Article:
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Photo credit: Pete Glover

Patakas, When You’re Ready – a review

'When You're Ready', the debut EP from Patakas, is a heartfelt, at times emotionally raw tribute to a dearly missed father and a childhood spent revelling in music.

Release Date
23 June 2023
Patakas, When You're Ready
With the help of veteran producer, Doug Bailey, Patakas have produced a tender, occasionally heartbreaking collection of songs that recall a childhood spent delighting in their father's repertoire. Probably not the EP either of them ever expected they'd have to make so early in their careers, nonetheless, it showcases two emerging talents and a brotherly bond that has clearly helped them through the hardest of times. An incredibly moving piece of work.

When You’re Ready is a family affair: tunes and songs recorded by the two Sartin brothers, several learnt at the knee of their father, Paul, all recorded in the Wild Goose studio run by their grandfather, Doug Bailey. And while it’s impossible not to listen to this EP without thinking about their lineage, there’s enough here to suggest that Patakas (their father’s university nickname) have a solid future ahead of them. Younger brother, Joe, is a confident singer and a strident guitarist (his style reminiscent, unsurprisingly, to that of Benji Kirkpatrick), while Will is a dexterous mandolin player – some may recognise him from the festival circuit with popular ceilidh band, Out of Hand – and a welcome presence on occasional backing vocals.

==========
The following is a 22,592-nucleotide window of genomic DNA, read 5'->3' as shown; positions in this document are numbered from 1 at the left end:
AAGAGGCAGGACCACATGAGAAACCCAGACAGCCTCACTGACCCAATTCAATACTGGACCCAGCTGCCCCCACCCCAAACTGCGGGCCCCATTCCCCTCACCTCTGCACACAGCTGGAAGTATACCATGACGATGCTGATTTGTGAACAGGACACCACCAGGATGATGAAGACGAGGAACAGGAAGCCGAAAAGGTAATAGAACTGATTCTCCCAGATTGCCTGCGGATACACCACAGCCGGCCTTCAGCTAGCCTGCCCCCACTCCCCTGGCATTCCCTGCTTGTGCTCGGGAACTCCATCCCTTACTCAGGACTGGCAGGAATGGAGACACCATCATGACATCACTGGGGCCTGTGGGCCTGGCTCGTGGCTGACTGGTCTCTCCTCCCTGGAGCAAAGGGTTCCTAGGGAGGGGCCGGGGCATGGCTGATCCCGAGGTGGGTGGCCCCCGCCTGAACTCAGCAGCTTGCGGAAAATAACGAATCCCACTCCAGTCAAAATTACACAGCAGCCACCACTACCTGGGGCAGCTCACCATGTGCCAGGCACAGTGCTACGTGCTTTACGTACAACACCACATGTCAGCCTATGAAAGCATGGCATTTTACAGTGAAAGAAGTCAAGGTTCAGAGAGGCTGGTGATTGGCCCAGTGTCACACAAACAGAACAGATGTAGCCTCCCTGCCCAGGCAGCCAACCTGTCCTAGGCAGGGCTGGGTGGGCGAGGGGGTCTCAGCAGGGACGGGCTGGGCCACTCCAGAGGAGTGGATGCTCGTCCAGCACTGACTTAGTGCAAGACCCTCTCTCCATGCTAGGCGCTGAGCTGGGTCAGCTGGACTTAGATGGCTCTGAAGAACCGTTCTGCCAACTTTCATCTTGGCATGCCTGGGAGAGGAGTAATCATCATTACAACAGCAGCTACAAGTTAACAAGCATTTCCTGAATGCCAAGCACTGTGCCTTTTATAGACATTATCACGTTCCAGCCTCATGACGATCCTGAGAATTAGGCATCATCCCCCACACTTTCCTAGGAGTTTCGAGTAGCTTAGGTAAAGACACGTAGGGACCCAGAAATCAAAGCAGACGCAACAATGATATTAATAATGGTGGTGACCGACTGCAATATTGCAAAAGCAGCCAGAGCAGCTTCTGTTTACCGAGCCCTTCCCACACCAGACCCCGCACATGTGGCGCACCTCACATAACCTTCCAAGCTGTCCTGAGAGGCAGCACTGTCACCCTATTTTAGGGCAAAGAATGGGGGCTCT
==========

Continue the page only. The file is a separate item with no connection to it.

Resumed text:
This is an unavoidably poignant release. As the notes accompanying When You’re Ready explain, “After the loss of our father in September last year, we spent a lot of time reminiscing over childhood memories together with our eldest brother, and the vast majority of those were times we spent playing or singing together. We realised that music has not only been something we’ve always loved doing, but has also created so many strong bonds and incredible memories, whether that was with direct family or friends that we consider family. So, in this spirit, we compiled the songs and tunes that we feel really captured strong memories for us.”

Somewhat inevitably, then, at least half of the tracks here directly recognise the influence of Paul’s work, either with Belshazzar’s Feast or with Faustus. However, Patakas are not a tribute act; this is not an exact replica. We’re already hearing signs that they can find their way into new arrangements and make these songs their own. ‘Thresherman’ is a real highlight and an obvious case in point. Paul recorded the song several times with Faustus and Belshazzar’s Feast, but Patakas have found dusky inspiration elsewhere. The production is pleasingly simple and reminiscent of early 70s folk; Nick Drake springs to mind as Joe teases out the opening notes, while Will’s mandolin harks back to ‘The Battle of Evermore’, neither of which you can imagine their dad reaching for as touchstones. It’s a refreshing take on a well-known song, and one that will no doubt become the duo’s calling card.